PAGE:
Does E-Learning Improve the Communication Among Students and Lecturers?

Does E-Learning Improve the Communication Among Students and Lecturers?

Charilaos A. Karampotsios (Athens University of Economics and Business, Greece), Dimitris K. Kardaras (Athens University of Economics and Business, Greece) and Eleutherios A. Papathanassiou (Athens University of Economics and Business, Greece)
Copyright: © 2009 |Pages: 17
DOI: 10.4018/978-1-59904-845-1.ch031
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Abstract

This article reports on a survey that investigates the role of e-learning in improving the communication in learning environments. The results are drawn from the analysis of data collected from a sample of 420 university students in Greece. The study focuses on the contribution of e-learning to facilitating the communication among fellow students and the communication among lecturers and students. The results of this article are useful for both practitioners and academics.
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Introduction

This article reports on a survey that investigates the role of e-learning in improving the communication in learning environments. The results are drawn from the analysis of data collected from a sample of 420 university students in Greece. The study foascuses on the contribution of e-learning to facilitating the communication among fellow students and the communication among lecturers and students. The results of this article are useful for both practitioners and academics.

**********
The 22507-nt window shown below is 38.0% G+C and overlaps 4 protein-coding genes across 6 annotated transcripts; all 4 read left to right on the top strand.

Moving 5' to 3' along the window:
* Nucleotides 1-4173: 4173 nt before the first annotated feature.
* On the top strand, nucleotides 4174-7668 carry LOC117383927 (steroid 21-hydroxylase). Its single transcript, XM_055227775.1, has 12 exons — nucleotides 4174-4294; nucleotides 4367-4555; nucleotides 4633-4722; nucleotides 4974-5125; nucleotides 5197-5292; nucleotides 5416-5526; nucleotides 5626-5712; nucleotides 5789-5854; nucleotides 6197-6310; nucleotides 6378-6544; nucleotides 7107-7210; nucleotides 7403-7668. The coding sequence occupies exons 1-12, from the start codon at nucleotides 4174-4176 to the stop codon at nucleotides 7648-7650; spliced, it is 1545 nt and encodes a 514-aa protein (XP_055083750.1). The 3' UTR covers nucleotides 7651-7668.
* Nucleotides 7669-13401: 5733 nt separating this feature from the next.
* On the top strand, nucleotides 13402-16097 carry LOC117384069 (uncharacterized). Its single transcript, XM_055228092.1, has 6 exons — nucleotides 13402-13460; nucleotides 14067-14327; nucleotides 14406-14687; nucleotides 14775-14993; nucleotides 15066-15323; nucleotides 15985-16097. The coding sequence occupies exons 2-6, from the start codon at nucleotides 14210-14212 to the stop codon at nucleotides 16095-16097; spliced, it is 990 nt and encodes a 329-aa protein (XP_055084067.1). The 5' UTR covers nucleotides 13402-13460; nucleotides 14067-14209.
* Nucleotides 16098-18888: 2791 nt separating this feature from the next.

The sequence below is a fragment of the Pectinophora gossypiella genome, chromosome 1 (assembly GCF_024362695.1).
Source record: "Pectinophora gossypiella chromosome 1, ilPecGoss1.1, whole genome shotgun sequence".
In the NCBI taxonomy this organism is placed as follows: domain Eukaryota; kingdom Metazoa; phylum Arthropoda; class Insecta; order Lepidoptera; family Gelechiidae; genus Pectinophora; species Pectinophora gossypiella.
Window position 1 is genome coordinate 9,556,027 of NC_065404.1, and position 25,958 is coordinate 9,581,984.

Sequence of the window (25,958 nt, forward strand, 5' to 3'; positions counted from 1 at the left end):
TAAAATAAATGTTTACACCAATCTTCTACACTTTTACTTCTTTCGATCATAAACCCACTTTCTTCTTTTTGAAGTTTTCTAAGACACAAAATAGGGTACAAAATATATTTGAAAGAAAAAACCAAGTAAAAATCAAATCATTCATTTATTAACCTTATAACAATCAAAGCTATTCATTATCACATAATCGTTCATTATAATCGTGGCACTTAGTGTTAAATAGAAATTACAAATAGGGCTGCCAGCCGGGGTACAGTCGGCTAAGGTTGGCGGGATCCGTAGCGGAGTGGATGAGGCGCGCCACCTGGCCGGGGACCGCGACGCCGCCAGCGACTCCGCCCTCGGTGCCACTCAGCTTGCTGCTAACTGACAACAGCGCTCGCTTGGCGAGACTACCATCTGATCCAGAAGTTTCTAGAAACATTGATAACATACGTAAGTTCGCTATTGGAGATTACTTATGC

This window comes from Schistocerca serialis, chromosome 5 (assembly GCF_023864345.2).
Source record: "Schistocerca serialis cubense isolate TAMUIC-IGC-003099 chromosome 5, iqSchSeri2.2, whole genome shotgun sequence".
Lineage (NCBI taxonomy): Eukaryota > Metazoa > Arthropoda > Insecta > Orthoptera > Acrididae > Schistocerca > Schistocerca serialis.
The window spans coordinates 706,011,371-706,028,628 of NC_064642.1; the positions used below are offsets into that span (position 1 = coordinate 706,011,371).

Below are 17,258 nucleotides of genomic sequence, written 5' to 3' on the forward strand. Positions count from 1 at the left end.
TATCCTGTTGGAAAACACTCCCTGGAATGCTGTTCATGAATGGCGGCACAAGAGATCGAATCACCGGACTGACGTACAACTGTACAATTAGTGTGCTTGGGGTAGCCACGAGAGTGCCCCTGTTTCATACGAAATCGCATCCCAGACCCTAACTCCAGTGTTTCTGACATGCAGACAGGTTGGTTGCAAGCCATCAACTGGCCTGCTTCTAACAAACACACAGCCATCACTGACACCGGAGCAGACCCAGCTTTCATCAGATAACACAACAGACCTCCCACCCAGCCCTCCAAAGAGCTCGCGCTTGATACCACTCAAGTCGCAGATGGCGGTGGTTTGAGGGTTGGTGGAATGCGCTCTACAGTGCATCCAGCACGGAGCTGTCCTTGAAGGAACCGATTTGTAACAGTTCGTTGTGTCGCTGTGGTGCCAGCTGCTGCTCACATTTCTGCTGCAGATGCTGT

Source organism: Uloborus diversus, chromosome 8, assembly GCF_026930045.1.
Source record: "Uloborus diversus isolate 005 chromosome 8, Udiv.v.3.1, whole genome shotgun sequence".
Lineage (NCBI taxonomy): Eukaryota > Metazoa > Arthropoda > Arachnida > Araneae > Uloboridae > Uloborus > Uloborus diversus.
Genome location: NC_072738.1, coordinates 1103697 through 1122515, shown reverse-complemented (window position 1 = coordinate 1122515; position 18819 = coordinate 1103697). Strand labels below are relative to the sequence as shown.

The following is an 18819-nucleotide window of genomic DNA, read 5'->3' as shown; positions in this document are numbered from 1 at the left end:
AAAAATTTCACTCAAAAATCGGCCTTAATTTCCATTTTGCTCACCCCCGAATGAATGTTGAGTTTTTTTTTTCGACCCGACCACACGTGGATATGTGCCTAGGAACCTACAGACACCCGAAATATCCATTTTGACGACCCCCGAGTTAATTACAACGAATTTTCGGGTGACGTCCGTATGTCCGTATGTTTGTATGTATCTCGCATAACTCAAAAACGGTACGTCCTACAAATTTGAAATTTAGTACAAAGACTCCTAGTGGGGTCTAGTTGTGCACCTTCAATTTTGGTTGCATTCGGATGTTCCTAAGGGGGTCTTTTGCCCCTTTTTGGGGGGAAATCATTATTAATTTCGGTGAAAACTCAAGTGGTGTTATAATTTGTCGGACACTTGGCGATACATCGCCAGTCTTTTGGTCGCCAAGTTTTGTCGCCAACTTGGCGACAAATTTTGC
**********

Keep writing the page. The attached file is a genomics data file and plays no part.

Internet technologies are spread across almost all aspects of modern life in business, entertainment, education, and learning. Students in developed countries are already not only computer literate, but also they are becoming the drivers of change for the future economy. E-learning services and courses are on offer in more and more universities and other educational institutions in an attempt to deliver higher quality in learning. The starting point of the implementation of distance education was in 1874. The University of Illinois has since been offering correspondence studies. It is certain however that since 1874 technology and its applications in learning has dramatically changed. E-learning as learning process in general is a not a simple issue. There are many stakeholders, and they are related within the learning environment. Tutors/teachers, administration and authorities, students learners, parents, and institutions all have a different point of view on the whole system. The similarities and the differences between education, teaching, and learning are quite ambiguous (Kroksmark, 1995). As a result, education is the science of training, and respectively learning is the science of teaching. The definition of education includes the complex procedures of teaching and learning, where teaching all the differentiated duties of a teacher is concerned.

The term “e-learning” refers to the use of Internet technologies in order to share information and enhance knowledge (Liaw, Huang, & Chen, 1996). According to Rosenberg (2001), an e-learning system has the following characteristics: